//Above 4 lines vs below 1 line syntax. Same result
planets.Add(new Planet() { Id = 5, Name = "1 line: Jupiter" });

This frequently used syntax is more readable than the earlier option, where all the properties are set on the same line as the object is created.

Run Demo

AddRange()

You can use the AddRange method of the List<T> class to add multiple items all at once to the end of a collection. You can pass any IEnumerable collection, not just an array or another List.

Signature:void AddRange(IEnumerable<T> collection)

planets.AddRange(morePlanets);
OUTPUT

Mercury
Venus
Earth
Mars <-
Jupiter <-

Run Demo

Insert()

You can insert an item at a specific index in the list using the Insert method. The first parameter is the position and the second is the value being inserted. The Exception of type ArgumentOutOfRangeException is thrown, if the index set is larger than the number of items in the collection.

Signature:void Insert(int index, T item)

planets.Insert(2, "Mars");
OUTPUT

Mercury
Venus
Mars <-
Earth

Run Demo

InsertRange()

The InsertRange method is used to insert multiple items at a specific index in the list. The first parameter is the index position and the second is the collection to be inserted.

Signature:void InsertRange(int index, IEnumerable<T> collection)

planets.InsertRange(2, morePlanets);
OUTPUT

Mercury
Venus
Mars <-
Jupiter <-
Earth

Run Demo

Remove Items from a C# List

List<string> planets = new List<string> { "Mercury", "Venus", "Earth", "Mars" };

Remove()

The Remove method removes a particular item from the list. This method takes in one argument and removes the first occurrence of that argument. You need to pass the target item, not the index to remove.

Signature:bool Remove(T item)

planets.Remove("Venus");
OUTPUT

Mercury
Earth
Mars

Run Demo

RemoveAt()

The RemoveAt method removes an item from a specific location in the list by passing an index.

Signature:void RemoveAt(int index)

planets.RemoveAt(1);
OUTPUT

Mercury
Earth
Mars

Run Demo

RemoveRange()

The RemoveRange method removes all the items from a particular position in the list. The first parameter is the index and the second parameter is the total number of items to be removed.

Signature:void RemoveRange(int index, int count)

planets.RemoveRange(1, 2);
OUTPUT

Mercury
Mars

Run Demo

Clear()

The Clear method removes all items in a list and sets its Count property to zero.

Signature:void Clear()

planets.Clear();

Run Demo

Contains(), Sort(), And TrimExcess() Methods of a C# List

List<string> planets = new List<string> { "Mercury", "Venus", "Earth" };

Contains()

Method checks and returns Boolean (True/False) value if contains the specified item in the list.

Signature:bool Contains(T item)

planets.Contains("Venus"); // Returns True

Run Demo

Sort()

Sorts the items in a list into ascending order by calling its Sort method.

Signature:void Sort()

planets.Sort();
OUTPUT

Earth
Mercury
Venus

Run Demo

TrimExcess()

Resizes the capacity to the actual number of items in the List<T>, if that number is less than 90 percent of current capacity.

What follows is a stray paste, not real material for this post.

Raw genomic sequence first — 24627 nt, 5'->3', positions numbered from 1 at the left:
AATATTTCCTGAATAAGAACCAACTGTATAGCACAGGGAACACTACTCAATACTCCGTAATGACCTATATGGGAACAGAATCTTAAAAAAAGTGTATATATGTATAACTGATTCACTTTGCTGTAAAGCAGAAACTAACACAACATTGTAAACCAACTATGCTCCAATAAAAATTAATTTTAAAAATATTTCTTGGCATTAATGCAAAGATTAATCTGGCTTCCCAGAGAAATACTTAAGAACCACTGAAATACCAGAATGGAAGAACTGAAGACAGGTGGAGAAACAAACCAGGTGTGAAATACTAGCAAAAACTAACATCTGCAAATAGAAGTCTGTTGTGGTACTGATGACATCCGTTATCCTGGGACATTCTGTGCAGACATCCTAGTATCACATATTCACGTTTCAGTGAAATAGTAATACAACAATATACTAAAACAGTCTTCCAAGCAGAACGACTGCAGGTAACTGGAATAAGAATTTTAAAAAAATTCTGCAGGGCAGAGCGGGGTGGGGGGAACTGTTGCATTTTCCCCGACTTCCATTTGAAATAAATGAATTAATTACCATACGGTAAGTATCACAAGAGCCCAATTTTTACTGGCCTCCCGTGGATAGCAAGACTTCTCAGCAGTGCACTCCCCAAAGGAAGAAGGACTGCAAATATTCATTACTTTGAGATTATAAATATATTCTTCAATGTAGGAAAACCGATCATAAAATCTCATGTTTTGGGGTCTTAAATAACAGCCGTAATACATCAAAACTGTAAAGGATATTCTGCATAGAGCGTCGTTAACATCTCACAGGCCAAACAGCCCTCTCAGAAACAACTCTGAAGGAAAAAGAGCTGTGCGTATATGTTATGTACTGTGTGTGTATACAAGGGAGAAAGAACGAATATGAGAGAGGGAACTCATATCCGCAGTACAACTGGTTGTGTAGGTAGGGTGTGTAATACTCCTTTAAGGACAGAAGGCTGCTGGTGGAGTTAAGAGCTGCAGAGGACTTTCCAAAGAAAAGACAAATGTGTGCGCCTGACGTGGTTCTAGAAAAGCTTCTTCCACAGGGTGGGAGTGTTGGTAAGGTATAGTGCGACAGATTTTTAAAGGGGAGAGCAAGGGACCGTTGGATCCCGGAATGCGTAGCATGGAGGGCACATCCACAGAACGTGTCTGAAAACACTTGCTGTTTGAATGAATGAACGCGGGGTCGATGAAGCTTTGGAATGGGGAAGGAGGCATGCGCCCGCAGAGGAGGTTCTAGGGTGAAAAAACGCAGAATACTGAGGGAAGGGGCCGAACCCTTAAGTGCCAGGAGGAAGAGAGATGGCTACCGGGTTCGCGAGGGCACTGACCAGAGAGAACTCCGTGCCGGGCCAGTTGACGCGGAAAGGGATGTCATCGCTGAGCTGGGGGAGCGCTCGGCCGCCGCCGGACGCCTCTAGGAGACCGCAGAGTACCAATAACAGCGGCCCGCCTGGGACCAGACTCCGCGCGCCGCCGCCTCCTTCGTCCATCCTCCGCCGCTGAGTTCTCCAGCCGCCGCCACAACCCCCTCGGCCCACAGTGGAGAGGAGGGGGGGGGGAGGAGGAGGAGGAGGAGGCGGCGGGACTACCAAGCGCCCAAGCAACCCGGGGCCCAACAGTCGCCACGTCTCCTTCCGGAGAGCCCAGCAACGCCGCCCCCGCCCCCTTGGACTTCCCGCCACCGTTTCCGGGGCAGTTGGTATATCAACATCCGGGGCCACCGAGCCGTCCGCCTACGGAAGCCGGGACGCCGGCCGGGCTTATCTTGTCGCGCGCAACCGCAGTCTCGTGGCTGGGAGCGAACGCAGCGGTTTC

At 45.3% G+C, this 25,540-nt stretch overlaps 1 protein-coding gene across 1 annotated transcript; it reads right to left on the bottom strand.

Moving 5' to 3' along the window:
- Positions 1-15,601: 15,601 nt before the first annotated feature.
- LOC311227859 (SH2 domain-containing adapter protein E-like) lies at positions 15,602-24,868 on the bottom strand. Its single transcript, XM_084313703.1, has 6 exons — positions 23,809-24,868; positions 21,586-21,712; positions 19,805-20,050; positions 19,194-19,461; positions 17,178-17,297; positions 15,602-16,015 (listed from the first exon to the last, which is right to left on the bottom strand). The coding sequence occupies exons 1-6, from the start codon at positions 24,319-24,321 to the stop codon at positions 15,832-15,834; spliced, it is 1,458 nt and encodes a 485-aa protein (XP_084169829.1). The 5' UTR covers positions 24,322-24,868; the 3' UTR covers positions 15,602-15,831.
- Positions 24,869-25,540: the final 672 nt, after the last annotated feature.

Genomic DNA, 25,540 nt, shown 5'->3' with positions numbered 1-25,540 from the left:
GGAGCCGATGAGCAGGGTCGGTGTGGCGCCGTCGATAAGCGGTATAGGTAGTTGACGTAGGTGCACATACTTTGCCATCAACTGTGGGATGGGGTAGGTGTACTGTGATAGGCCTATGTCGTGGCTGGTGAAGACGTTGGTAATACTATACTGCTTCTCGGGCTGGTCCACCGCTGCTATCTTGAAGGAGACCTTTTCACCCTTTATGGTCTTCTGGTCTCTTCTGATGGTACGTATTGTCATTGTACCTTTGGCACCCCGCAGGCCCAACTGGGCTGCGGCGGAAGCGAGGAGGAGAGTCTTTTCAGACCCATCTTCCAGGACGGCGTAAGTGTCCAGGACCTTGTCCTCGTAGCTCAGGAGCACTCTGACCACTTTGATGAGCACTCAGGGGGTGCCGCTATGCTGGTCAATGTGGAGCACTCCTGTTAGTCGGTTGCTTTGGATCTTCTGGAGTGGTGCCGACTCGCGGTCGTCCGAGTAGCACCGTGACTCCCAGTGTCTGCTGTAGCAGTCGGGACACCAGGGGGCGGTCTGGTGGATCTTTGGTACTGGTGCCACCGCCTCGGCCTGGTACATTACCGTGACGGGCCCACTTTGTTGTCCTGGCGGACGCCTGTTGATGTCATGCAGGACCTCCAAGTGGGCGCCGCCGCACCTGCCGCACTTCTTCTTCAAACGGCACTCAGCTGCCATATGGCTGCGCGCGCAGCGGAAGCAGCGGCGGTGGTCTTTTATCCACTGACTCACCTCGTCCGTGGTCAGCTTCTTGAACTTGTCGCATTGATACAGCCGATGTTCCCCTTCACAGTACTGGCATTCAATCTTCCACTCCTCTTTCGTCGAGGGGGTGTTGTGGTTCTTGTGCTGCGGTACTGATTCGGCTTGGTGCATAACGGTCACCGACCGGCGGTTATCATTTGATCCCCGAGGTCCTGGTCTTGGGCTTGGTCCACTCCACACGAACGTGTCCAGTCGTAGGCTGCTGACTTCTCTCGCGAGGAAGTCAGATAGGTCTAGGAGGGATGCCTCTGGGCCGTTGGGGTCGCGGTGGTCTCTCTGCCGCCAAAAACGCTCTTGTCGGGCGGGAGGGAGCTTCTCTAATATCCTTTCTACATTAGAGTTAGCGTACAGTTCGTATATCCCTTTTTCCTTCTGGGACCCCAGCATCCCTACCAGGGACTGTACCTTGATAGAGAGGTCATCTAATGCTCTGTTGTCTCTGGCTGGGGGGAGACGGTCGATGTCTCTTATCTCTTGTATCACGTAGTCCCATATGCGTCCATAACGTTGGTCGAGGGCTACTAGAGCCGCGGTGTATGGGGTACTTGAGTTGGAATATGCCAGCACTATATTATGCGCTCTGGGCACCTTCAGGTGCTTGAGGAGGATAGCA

Signature:void TrimExcess()

List<string> planets = new List<string>(6);
planets.Add("Mercury");
planets.Add("Venus");
planets.Add("Earth");

Console.WriteLine($"Capacity : {planets.Capacity}"); // Capacity before TrimExcess() is 6

planets.TrimExcess();

Console.WriteLine($"Capacity : {planets.Capacity}"); // Capacity after TrimExcess() is 3

Run Demo

C# List Count and Capacity Properties

List<string> planets = new List<string> { "Mercury", "Venus" };

Count

To find out the total number of items in the list, use the Count property (derived from ICollection).

planets.Count; // Returns 2

Run Demo

Count()

The Count is an extension method introduced by LINQ that loops over all the items in an IEnumerable<> to find the count.

Required namespace:using System.Linq;

Signature:int IEnumerable<T>.Count<T>()

planets.Count(); // Returns 2

Run Demo

Capacity

Gets or sets the number of elements a list can hold, use the Capacity property.

The default capacity of a list is 0; if initialized as an empty list. As you can see in the following example.

planets = new List<string>();
planets.Capacity; // Returns 0

The capacity automatically assigned to a list is 4, even if initialized with a single item. As soon as the number of items in a list exceeds 4, the list is resized to accommodate more items. With every resizes the capacity is automatically doubled from 4 to 8, 16, 24 etc. Check the below example.

planets = new List<string> { "Mercury" };
planets.Capacity; // Returns 4

If you set the capacity during or after initialization of a list and the number of items exceeds that capacity, an ArgumentOutOfRangeException exception is thrown mentioning 'capacity was less than the current size.’

planets = new List<string>() { "Mercury", "Venus", "Earth", "Mars" };
planets.Capacity = 3; // Set capacity to 3

Run Demo

Access Individual List Item

You can access the list items individually by using an indexer, which must be an integer type. This index position is used inside the square brackets [ ] when retrieving the value from the list. The first item can be accessed with an index value of 0.